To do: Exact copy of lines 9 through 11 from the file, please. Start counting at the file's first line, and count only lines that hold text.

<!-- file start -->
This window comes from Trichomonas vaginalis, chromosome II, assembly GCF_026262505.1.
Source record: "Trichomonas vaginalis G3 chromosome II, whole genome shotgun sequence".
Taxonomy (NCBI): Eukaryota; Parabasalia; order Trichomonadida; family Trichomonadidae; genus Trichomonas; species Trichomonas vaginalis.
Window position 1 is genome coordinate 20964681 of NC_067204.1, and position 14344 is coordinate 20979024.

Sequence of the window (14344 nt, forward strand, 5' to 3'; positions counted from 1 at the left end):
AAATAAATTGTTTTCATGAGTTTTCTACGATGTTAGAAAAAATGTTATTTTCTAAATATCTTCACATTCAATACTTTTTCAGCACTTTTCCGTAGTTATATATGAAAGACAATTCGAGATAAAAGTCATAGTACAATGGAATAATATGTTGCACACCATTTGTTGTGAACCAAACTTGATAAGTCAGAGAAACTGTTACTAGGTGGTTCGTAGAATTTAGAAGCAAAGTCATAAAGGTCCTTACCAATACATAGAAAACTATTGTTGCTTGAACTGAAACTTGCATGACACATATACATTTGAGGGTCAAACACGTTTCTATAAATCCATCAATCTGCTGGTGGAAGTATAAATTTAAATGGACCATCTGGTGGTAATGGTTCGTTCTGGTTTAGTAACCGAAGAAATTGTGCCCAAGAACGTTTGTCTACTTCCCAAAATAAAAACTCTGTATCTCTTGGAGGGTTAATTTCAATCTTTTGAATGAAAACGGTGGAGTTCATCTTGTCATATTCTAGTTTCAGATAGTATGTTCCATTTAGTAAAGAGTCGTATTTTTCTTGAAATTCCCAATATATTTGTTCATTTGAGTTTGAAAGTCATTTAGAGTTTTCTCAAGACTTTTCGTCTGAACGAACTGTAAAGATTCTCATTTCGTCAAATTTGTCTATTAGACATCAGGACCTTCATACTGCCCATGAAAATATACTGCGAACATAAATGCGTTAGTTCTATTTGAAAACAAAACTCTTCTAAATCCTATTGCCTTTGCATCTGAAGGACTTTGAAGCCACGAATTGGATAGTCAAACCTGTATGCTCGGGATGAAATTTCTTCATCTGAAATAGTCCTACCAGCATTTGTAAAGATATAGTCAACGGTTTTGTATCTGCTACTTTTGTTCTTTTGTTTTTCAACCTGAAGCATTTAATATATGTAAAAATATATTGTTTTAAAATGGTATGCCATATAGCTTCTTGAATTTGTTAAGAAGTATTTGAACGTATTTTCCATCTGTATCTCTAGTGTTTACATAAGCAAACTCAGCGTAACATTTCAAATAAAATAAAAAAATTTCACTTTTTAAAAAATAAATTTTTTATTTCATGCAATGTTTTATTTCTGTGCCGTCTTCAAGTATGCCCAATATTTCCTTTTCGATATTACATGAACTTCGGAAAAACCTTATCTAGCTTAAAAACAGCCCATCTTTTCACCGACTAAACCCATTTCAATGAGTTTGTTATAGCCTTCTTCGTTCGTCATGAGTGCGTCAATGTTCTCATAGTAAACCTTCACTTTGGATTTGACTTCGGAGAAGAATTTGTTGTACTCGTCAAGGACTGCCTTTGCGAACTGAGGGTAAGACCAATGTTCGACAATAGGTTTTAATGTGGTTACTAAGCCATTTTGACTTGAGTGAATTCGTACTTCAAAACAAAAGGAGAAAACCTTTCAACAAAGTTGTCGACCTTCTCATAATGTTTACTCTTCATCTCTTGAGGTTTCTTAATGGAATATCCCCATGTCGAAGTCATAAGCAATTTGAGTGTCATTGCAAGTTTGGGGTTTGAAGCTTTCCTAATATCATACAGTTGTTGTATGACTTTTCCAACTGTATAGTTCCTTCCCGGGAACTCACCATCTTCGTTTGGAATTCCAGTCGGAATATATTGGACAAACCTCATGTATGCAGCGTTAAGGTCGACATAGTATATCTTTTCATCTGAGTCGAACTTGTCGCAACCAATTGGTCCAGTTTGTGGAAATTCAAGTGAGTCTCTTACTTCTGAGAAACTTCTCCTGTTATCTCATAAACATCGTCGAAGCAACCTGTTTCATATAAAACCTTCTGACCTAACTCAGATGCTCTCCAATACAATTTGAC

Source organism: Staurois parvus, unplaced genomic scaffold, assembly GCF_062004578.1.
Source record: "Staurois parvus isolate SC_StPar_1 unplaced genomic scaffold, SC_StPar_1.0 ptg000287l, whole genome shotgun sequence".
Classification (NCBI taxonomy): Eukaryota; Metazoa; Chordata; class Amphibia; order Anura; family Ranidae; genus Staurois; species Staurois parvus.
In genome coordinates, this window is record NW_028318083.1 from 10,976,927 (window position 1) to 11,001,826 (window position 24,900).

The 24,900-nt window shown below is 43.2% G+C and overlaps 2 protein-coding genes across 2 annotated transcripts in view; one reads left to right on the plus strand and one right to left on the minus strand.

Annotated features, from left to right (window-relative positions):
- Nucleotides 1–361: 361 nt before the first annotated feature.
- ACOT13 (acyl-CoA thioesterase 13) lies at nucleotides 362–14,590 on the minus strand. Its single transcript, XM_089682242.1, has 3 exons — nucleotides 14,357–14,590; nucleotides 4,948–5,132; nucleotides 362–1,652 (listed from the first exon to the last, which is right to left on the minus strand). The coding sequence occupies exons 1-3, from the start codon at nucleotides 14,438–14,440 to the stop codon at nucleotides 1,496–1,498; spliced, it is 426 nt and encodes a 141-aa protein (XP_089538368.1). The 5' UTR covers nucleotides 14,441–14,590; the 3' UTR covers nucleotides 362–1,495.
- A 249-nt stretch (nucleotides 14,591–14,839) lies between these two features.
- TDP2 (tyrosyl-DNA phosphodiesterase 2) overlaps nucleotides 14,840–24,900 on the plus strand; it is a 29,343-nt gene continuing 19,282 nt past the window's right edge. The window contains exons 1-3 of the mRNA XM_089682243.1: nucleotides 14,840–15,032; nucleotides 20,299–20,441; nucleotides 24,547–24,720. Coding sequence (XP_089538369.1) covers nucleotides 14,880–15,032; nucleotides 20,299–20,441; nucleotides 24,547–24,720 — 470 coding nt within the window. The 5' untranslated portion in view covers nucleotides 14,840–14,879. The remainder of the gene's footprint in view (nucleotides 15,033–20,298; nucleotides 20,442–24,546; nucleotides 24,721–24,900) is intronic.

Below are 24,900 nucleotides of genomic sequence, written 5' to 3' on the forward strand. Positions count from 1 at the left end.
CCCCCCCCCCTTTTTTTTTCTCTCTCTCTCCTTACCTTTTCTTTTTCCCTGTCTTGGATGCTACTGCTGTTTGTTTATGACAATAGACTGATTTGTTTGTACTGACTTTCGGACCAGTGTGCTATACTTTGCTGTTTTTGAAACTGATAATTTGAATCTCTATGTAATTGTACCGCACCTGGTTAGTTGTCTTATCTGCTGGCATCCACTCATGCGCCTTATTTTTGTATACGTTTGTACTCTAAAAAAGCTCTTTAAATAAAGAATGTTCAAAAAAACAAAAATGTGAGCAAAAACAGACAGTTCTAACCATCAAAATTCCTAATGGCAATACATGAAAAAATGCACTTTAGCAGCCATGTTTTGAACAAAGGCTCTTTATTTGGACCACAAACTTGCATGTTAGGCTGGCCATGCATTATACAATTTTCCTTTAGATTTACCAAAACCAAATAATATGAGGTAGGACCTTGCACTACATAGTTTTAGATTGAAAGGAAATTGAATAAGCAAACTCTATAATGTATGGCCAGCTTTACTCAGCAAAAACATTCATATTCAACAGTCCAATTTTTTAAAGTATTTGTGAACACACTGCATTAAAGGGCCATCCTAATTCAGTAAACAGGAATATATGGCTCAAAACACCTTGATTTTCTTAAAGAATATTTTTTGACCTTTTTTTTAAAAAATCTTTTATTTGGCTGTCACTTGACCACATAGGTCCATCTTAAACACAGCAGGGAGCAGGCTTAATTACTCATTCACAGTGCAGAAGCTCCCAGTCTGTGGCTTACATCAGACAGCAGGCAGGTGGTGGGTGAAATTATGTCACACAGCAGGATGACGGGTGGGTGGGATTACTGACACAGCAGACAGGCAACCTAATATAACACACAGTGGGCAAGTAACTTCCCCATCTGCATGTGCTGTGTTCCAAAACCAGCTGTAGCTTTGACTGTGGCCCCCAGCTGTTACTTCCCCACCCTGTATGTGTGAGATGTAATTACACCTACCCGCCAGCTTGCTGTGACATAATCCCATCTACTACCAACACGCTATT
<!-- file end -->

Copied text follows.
Classification (NCBI taxonomy): Eukaryota; Metazoa; Chordata; class Amphibia; order Anura; family Ranidae; genus Staurois; species Staurois parvus.
In genome coordinates, this window is record NW_028318083.1 from 10,976,927 (window position 1) to 11,001,826 (window position 24,900).

The 24,900-nt window shown below is 43.2% G+C and overlaps 2 protein-coding genes across 2 annotated transcripts in view; one reads left to right on the plus strand and one right to left on the minus strand.